Scenario of an elite runner

1990: Plantar fasciitis (4 months)
Prescribed orthotics.
1991: Shin splints
1993: Plantar fasciitis (16 months)
Different orthotics
1995: Severe back pain (2 months)
1996: Switched sports
[ankle sprains galore in between the years]
1999: Knee pain
2001: Running again
2001: Stress fracture
2002: Beginnings of hallux limitus
2003: Massive toe pain
Prescibed different orthotics and a rigid foot pad.
2006: I have had enough!
I made the executive decision to start to mobilize and stabilize my feet.
It took me TWO years to have the strength and flexibility to do whatever it is I wanted with my feet. TWO YEARS. Two years to be able to walk barefoot without pain. And yes, it was worth every single solitary second. You know why??? Because EVERY single injury/pain that I had previously what DIRECTLY related to my feet. I know a LOT about the feet and how they can transform your entire body!!!!! I am not saying you have to get rid of your orthotics. I am saying you need to take care of your feet to take care of your ankles, knees, hips, low back and everything really.
You might say to yourself, I have nothing wrong with my feet why should I go. Trust me, your feet aren’t perfect because you are actually reading this post. AND the last place on your body you want to hurt is your feet. They affect every single cell uptown… meaning your entire body! OMGoodness you might say. Yes, it is OMGoodness.

Unduck Your FEET

Most people duck their feet.

Why? Because a huge part of the population sits, exercises, moves and/or holds themselves in positions that externally rotate their lower leg bones (tibia and fibula). Yes, bones move just like every other living thing in the body. And wearing shoes! Well, people rigidify the mucles/connective tissue, joints, ligaments (anything LIVING) within the foot. The inability for people to use their feet properly is exactly the reason why many of them have foot/ankle/hip/muscle tears/knee/back problems in the first place.

How often do you duck your feet? For me personally, I am much better than I was before… but I notice it when I do a full squat (my feet creep out), when I am tired, when I sit down in a horrible posture and don’t pay attention to any of my body, when my legs are up in the air (while I’m lying on the ground). How about you?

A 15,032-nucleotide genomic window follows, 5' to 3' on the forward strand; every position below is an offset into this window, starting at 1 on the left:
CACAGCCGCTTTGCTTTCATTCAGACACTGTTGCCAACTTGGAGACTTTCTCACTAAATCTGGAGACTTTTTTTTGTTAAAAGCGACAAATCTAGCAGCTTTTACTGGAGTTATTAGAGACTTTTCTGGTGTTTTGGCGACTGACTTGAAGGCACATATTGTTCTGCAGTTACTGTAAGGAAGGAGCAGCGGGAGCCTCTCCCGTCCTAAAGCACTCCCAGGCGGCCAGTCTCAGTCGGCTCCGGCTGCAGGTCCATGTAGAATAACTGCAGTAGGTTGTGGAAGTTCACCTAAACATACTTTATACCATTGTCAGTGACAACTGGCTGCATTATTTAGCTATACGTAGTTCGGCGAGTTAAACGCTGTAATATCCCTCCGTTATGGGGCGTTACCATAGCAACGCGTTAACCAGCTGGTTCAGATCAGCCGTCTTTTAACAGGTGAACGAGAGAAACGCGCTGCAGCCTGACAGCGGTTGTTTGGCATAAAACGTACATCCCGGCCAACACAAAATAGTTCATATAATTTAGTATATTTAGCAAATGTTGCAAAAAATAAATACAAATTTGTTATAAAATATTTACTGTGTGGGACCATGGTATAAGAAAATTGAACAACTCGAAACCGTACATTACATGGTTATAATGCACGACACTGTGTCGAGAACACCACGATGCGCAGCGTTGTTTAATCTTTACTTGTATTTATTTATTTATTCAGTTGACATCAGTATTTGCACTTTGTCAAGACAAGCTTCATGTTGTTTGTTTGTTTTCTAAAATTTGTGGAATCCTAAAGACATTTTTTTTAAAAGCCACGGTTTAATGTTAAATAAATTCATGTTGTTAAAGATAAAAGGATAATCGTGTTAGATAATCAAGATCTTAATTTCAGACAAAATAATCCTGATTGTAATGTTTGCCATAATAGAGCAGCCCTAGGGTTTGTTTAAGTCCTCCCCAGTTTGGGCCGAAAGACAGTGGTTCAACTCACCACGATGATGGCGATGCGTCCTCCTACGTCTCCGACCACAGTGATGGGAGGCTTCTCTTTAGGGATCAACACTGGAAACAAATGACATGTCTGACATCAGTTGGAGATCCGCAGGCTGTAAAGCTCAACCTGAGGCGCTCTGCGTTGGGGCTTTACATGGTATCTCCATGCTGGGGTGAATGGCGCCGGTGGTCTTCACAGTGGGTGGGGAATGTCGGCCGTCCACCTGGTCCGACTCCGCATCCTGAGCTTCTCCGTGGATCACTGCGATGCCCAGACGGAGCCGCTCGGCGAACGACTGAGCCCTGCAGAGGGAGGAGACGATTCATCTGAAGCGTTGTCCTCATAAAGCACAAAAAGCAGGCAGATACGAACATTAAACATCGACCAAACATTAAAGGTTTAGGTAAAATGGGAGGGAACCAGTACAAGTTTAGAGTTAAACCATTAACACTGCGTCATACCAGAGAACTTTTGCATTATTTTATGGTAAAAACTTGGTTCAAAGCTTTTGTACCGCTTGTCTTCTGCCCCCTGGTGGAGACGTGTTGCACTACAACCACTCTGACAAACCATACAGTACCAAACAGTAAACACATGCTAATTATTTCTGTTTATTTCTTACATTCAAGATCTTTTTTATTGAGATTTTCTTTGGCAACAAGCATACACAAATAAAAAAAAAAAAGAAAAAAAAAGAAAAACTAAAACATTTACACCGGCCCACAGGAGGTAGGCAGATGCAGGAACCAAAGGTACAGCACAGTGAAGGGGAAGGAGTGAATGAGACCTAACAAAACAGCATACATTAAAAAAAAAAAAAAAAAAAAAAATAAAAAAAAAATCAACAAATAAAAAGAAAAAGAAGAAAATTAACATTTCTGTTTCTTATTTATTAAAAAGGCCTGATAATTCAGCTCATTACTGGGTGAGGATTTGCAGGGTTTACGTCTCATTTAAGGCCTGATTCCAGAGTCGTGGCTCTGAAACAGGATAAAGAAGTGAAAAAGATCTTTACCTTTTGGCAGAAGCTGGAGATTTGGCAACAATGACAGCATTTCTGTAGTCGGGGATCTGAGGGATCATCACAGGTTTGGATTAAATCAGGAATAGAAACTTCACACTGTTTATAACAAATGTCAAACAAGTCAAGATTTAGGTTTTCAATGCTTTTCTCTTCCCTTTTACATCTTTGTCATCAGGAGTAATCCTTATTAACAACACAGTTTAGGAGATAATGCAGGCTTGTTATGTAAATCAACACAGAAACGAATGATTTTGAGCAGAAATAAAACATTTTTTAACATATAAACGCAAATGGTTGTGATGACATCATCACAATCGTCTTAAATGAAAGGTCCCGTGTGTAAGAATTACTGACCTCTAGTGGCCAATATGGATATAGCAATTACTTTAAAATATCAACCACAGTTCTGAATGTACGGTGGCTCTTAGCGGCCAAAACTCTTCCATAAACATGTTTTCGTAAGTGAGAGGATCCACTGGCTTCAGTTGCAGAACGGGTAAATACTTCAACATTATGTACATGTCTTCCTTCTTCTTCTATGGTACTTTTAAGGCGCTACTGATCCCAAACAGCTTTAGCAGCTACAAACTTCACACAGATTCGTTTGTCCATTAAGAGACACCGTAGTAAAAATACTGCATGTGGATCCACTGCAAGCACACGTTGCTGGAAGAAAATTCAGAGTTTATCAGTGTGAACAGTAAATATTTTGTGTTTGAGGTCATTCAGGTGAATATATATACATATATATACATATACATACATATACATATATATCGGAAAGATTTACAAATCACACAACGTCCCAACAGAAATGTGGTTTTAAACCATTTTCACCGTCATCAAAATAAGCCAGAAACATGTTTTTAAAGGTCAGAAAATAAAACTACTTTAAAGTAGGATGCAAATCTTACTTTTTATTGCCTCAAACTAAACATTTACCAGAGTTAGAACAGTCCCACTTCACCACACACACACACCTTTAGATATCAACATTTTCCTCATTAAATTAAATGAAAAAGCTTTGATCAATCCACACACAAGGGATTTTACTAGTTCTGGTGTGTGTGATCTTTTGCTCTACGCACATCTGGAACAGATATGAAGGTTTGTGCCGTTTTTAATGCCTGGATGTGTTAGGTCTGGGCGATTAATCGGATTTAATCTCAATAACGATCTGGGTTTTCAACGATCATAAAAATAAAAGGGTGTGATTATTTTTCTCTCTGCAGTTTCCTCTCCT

I’m talking about the feet; at the same time, it can be mentioned about any part of the body… We develop as humans exactly how we carry ourselves and move ourselves. People complain about certain parts of the body as they age and blame it directly on age… however, it has nothing to do with age. Your body adapts perfectly to the exact body you ask it to be.

Today, take note of how you “use” your body throughout the day. It’s not easy. How about- how do you eat? How do you drive? How do you walk? How do you talk on the phone? Think about some easy things… and see if you might want to “modify” your use of the body. You only have it once 🙂

Your sport movements mimic your daily life movements

If you want to be able to squat, you actually need to squat on a daily basis outside your sport. You can do this by going to the toilet properly (in a squat), hanging out eating a meal, squatting talking on the phone or watching television. The thought of doing “mobility” for hours on end to get into the appropriate squatting position is incredibly time consuming and almost a waste of time because your body doesn’t adapt as well to that position if you are only holding it for your sport.

If you want better ankle mobility start walking up hills in your neighbourhood or anywhere to improve daily mobility! You actually need to “do” the appropriate movements outside of practice and competition so it’s EASY inside training and competing. If there are no hills, crawl your way or lunge your way to success…. or hang out more in a squat.